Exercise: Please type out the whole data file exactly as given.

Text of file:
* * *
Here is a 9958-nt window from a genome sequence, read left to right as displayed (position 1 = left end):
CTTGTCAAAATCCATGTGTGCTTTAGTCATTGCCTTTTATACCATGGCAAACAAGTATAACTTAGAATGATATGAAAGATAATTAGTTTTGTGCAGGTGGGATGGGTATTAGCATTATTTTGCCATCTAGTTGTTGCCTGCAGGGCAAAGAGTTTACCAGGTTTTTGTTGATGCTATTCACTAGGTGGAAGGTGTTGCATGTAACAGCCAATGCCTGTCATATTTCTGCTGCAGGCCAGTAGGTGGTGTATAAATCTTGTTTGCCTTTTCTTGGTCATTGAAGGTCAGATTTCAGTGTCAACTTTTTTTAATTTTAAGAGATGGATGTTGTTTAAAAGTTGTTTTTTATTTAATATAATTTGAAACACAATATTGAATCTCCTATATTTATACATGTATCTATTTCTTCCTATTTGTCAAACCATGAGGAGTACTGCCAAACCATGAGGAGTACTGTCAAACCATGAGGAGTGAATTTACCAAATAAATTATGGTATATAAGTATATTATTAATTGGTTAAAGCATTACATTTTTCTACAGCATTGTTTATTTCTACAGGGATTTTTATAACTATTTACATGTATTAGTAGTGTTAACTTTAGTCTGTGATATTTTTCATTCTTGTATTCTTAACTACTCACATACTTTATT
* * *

Here is a 9958-nt window from a genome sequence, read left to right as displayed (position 1 = left end):
CTTGTCAAAATCCATGTGTGCTTTAGTCATTGCCTTTTATACCATGGCAAACAAGTATAACTTAGAATGATATGAAAGATAATTAGTTTTGTGCAGGTGGGATGGGTATTAGCATTATTTTGCCATCTAGTTGTTGCCTGCAGGGCAAAGAGTTTACCAGGTTTTTGTTGATGCTATTCACTAGGTGGAAGGTGTTGCATGTAACAGCCAATGCCTGTCATATTTCTGCTGCAGGCCAGTAGGTGGTGTATAAATCTTGTTTGCCTTTTCTTGGTCATTGAAGGTCAGATTTCAGTGTCAACTTTTTTTAATTTTAAGAGATGGATGTTGTTTAAAAGTTGTTTTTTATTTAATATAATTTGAAACACAATATTGAATCTCCTATATTTATACATGTATCTATTTCTTCCTATTTGTCAAACCATGAGGAGTACTGCCAAACCATGAGGAGTACTGTCAAACCATGAGGAGTGAATTTACCAAATAAATTATGGTATATAAGTATATTATTAATTGGTTAAAGCATTACATTTTTCTACAGCATTGTTTATTTCTACAGGGATTTTTATAACTATTTACATGTATTAGTAGTGTTAACTTTAGTCTGTGATATTTTTCATTCTTGTATTCTTAACTACTCACATACTTTATT